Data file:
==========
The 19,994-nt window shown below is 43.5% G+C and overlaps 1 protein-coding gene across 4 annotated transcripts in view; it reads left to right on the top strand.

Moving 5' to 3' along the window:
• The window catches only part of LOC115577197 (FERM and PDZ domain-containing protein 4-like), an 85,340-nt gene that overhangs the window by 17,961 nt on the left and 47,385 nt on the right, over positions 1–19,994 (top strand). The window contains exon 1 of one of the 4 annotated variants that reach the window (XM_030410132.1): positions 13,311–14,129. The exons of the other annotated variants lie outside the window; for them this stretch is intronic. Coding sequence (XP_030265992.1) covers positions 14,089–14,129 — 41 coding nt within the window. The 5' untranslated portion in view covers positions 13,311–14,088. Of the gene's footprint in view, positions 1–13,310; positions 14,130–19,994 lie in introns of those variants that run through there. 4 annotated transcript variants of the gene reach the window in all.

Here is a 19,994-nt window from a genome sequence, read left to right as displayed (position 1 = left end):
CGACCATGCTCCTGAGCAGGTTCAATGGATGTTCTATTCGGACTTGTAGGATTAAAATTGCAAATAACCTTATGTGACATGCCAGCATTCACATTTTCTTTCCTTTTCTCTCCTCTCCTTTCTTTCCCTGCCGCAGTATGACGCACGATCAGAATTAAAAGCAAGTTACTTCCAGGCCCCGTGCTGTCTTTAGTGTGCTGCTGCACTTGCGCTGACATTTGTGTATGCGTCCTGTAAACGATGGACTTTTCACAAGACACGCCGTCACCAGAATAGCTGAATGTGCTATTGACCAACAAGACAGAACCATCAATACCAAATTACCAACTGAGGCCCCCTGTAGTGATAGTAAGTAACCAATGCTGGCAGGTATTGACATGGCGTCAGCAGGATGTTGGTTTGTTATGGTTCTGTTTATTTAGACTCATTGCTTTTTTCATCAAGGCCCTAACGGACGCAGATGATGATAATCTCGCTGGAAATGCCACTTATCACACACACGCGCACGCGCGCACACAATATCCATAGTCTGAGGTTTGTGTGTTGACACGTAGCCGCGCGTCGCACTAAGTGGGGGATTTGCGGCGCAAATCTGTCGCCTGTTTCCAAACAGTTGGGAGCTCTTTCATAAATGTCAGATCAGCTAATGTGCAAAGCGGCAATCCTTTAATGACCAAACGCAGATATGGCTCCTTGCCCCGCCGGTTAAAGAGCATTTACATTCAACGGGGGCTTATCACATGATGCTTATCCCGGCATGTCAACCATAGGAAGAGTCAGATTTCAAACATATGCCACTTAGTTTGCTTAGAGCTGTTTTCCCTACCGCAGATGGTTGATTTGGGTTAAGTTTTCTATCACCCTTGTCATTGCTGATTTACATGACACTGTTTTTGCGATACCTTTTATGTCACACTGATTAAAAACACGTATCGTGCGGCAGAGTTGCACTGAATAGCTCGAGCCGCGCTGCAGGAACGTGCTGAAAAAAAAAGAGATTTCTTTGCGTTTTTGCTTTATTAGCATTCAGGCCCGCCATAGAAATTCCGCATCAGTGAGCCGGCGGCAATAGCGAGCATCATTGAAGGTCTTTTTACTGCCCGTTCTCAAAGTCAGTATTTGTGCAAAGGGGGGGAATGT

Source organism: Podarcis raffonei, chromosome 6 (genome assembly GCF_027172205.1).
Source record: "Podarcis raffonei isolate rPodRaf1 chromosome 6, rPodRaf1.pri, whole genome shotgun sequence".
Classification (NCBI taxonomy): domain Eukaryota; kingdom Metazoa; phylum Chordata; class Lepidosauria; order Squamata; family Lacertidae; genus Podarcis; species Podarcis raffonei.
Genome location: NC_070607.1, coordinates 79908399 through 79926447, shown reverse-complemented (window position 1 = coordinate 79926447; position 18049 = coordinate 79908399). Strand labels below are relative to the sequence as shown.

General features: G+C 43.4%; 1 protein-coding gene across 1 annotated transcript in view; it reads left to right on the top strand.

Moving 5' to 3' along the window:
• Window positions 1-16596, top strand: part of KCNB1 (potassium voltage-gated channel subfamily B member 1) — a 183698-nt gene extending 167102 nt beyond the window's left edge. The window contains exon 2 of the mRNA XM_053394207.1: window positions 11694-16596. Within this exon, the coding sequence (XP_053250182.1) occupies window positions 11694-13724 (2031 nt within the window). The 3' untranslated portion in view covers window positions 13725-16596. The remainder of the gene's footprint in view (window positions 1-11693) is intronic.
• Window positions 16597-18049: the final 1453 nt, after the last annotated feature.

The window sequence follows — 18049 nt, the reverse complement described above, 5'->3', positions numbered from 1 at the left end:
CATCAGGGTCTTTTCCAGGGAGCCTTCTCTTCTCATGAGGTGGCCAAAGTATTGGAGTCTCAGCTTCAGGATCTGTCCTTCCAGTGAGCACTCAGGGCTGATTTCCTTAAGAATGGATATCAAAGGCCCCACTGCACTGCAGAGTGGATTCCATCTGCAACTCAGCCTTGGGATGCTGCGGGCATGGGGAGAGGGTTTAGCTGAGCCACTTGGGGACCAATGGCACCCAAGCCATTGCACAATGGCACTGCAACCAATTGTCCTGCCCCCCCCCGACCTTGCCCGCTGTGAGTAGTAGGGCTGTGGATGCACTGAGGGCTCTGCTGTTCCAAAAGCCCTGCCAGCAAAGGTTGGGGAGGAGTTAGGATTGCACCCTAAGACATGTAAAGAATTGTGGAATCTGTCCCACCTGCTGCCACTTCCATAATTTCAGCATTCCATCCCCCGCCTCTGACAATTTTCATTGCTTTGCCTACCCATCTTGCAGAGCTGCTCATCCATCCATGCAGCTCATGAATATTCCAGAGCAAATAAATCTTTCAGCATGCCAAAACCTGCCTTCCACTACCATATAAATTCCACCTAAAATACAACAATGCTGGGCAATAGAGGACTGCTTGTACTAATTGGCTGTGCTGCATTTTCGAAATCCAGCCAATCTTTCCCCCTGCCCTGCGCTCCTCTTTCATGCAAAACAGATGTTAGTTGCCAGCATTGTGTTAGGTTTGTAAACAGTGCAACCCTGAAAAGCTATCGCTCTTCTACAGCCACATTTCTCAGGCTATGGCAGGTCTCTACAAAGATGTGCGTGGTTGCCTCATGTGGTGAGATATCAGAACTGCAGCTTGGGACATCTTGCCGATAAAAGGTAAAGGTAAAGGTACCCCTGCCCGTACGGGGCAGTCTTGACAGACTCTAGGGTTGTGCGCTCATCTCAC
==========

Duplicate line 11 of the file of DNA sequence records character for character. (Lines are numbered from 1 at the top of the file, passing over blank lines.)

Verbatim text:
Moving 5' to 3' along the window: